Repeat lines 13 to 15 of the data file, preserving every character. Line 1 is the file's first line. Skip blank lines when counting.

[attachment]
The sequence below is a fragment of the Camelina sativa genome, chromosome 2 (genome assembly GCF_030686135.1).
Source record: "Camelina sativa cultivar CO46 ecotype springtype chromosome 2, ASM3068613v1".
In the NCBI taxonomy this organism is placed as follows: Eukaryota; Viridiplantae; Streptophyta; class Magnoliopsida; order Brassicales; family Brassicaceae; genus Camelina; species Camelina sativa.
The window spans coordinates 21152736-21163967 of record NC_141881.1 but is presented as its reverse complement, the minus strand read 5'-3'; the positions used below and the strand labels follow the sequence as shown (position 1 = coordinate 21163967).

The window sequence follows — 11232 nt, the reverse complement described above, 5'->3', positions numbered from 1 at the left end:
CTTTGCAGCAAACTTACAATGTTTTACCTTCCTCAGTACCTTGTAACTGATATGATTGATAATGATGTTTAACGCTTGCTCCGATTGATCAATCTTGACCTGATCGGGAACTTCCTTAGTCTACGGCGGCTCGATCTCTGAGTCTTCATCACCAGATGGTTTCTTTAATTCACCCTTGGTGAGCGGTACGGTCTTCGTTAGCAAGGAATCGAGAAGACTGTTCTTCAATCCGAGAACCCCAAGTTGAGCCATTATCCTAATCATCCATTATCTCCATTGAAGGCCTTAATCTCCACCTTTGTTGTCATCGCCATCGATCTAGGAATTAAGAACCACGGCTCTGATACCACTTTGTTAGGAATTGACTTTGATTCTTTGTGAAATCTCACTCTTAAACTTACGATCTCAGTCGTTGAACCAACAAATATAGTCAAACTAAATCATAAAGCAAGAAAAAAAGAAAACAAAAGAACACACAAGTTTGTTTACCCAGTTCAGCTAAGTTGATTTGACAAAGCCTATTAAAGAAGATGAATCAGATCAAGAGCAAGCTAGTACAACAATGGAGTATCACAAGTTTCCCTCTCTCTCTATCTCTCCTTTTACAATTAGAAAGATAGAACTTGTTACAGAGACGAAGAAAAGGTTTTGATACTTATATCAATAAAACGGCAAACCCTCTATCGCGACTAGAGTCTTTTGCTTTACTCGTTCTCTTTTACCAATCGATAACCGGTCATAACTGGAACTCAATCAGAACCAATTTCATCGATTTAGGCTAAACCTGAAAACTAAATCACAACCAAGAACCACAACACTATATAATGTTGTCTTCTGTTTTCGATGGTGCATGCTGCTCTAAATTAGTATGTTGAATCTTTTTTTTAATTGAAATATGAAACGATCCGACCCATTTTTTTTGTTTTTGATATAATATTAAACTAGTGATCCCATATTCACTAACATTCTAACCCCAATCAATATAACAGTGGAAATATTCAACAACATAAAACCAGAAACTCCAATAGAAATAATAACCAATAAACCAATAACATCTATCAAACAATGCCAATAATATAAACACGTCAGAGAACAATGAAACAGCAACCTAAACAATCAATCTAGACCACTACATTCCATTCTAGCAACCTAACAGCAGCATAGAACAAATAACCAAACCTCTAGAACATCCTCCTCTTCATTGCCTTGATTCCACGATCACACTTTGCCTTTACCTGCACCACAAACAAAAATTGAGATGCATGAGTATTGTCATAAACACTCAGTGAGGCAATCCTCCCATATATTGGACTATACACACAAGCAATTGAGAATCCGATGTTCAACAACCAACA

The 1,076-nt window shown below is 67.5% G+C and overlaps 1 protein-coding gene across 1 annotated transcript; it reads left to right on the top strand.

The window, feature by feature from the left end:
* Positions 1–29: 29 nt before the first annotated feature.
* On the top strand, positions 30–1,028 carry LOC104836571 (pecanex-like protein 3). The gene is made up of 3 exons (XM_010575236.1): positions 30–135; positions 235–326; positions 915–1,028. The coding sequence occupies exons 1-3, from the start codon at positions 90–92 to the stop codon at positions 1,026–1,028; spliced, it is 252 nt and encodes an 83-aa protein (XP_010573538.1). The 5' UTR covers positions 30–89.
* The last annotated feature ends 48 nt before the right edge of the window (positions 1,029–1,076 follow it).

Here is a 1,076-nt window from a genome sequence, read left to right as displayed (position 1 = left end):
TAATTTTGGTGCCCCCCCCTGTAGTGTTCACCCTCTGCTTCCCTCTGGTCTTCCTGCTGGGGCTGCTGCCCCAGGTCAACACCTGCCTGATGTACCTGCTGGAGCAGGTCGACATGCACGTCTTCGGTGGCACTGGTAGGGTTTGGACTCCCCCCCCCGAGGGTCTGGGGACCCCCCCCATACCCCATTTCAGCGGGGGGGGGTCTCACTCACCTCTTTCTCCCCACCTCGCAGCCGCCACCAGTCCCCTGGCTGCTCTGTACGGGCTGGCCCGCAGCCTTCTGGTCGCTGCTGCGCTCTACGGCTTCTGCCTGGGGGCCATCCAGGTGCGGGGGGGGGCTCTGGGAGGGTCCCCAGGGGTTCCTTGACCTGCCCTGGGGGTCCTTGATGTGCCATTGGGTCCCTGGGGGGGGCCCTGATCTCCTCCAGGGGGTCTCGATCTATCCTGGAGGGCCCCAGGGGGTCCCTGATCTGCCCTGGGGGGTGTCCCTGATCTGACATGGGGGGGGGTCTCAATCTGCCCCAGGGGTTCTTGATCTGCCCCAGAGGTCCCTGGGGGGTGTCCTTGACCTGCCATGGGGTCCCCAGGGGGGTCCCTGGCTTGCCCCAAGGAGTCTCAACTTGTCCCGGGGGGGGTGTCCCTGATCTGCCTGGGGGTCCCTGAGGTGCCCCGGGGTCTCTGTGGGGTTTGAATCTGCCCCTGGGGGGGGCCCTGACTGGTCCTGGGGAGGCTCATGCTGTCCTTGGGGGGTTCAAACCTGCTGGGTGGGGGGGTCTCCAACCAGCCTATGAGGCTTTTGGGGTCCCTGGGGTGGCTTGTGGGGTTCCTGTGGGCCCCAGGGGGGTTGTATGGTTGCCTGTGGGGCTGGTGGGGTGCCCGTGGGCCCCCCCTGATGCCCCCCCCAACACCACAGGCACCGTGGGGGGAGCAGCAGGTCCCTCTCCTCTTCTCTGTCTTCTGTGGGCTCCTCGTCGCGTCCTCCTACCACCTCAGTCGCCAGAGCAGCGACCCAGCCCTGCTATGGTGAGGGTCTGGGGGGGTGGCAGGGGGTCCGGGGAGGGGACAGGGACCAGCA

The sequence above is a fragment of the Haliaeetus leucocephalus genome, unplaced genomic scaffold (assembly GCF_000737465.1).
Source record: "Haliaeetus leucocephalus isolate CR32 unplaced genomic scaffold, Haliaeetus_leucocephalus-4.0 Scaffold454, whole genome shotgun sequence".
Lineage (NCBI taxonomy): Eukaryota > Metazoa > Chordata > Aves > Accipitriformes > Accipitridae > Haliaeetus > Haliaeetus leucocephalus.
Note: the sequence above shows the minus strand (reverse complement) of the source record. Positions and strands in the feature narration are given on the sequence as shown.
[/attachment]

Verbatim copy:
TAATTTTGGTGCCCCCCCCTGTAGTGTTCACCCTCTGCTTCCCTCTGGTCTTCCTGCTGGGGCTGCTGCCCCAGGTCAACACCTGCCTGATGTACCTGCTGGAGCAGGTCGACATGCACGTCTTCGGTGGCACTGGTAGGGTTTGGACTCCCCCCCCCGAGGGTCTGGGGACCCCCCCCATACCCCATTTCAGCGGGGGGGGGTCTCACTCACCTCTTTCTCCCCACCTCGCAGCCGCCACCAGTCCCCTGGCTGCTCTGTACGGGCTGGCCCGCAGCCTTCTGGTCGCTGCTGCGCTCTACGGCTTCTGCCTGGGGGCCATCCAGGTGCGGGGGGGGGCTCTGGGAGGGTCCCCAGGGGTTCCTTGACCTGCCCTGGGGGTCCTTGATGTGCCATTGGGTCCCTGGGGGGGGCCCTGATCTCCTCCAGGGGGTCTCGATCTATCCTGGAGGGCCCCAGGGGGTCCCTGATCTGCCCTGGGGGGTGTCCCTGATCTGACATGGGGGGGGGTCTCAATCTGCCCCAGGGGTTCTTGATCTGCCCCAGAGGTCCCTGGGGGGTGTCCTTGACCTGCCATGGGGTCCCCAGGGGGGTCCCTGGCTTGCCCCAAGGAGTCTCAACTTGTCCCGGGGGGGGTGTCCCTGATCTGCCTGGGGGTCCCTGAGGTGCCCCGGGGTCTCTGTGGGGTTTGAATCTGCCCCTGGGGGGGGCCCTGACTGGTCCTGGGGAGGCTCATGCTGTCCTTGGGGGGTTCAAACCTGCTGGGTGGGGGGGTCTCCAACCAGCCTATGAGGCTTTTGGGGTCCCTGGGGTGGCTTGTGGGGTTCCTGTGGGCCCCAGGGGGGTTGTATGGTTGCCTGTGGGGCTGGTGGGGTGCCCGTGGGCCCCCCCTGATGCCCCCCCCAACACCACAGGCACCGTGGGGGGAGCAGCAGGTCCCTCTCCTCTTCTCTGTCTTCTGTGGGCTCCTCGTCGCGTCCTCCTACCACCTCAGTCGCCAGAGCAGCGACCCAGCCCTGCTATGGTGAGGGTCTGGGGGGGTGGCAGGGGGTCCGGGGAGGGGACAGGGACCAGCA

The sequence above is a fragment of the Haliaeetus leucocephalus genome, unplaced genomic scaffold (assembly GCF_000737465.1).
Source record: "Haliaeetus leucocephalus isolate CR32 unplaced genomic scaffold, Haliaeetus_leucocephalus-4.0 Scaffold454, whole genome shotgun sequence".